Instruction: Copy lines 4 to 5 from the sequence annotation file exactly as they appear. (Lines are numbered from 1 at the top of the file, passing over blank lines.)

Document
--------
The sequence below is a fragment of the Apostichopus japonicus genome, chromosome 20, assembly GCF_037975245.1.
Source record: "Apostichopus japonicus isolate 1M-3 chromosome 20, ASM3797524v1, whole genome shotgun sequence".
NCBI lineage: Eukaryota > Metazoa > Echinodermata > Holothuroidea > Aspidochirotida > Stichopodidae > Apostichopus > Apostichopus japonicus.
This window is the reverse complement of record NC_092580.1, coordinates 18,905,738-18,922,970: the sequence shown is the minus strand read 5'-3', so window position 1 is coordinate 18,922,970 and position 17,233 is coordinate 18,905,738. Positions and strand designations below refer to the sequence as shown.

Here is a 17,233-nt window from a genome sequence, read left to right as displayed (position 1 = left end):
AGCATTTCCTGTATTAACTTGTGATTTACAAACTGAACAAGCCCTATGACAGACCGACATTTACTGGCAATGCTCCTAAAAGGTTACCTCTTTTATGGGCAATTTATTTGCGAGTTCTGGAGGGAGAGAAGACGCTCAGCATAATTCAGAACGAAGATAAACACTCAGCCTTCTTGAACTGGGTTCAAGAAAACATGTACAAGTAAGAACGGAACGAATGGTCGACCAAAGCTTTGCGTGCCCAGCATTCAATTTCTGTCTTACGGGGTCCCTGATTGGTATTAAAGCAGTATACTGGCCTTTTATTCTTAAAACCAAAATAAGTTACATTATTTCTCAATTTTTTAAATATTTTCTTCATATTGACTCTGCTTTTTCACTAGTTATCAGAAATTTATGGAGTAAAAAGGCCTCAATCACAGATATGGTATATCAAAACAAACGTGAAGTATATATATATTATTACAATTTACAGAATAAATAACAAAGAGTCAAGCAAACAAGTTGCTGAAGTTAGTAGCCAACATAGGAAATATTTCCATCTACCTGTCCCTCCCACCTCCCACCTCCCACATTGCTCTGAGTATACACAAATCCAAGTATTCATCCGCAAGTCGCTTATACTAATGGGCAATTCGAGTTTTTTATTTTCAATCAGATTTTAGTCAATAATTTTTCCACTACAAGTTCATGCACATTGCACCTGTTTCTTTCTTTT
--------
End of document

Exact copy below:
This window is the reverse complement of record NC_092580.1, coordinates 18,905,738-18,922,970: the sequence shown is the minus strand read 5'-3', so window position 1 is coordinate 18,922,970 and position 17,233 is coordinate 18,905,738. Positions and strand designations below refer to the sequence as shown.

Here is a 17,233-nt window from a genome sequence, read left to right as displayed (position 1 = left end):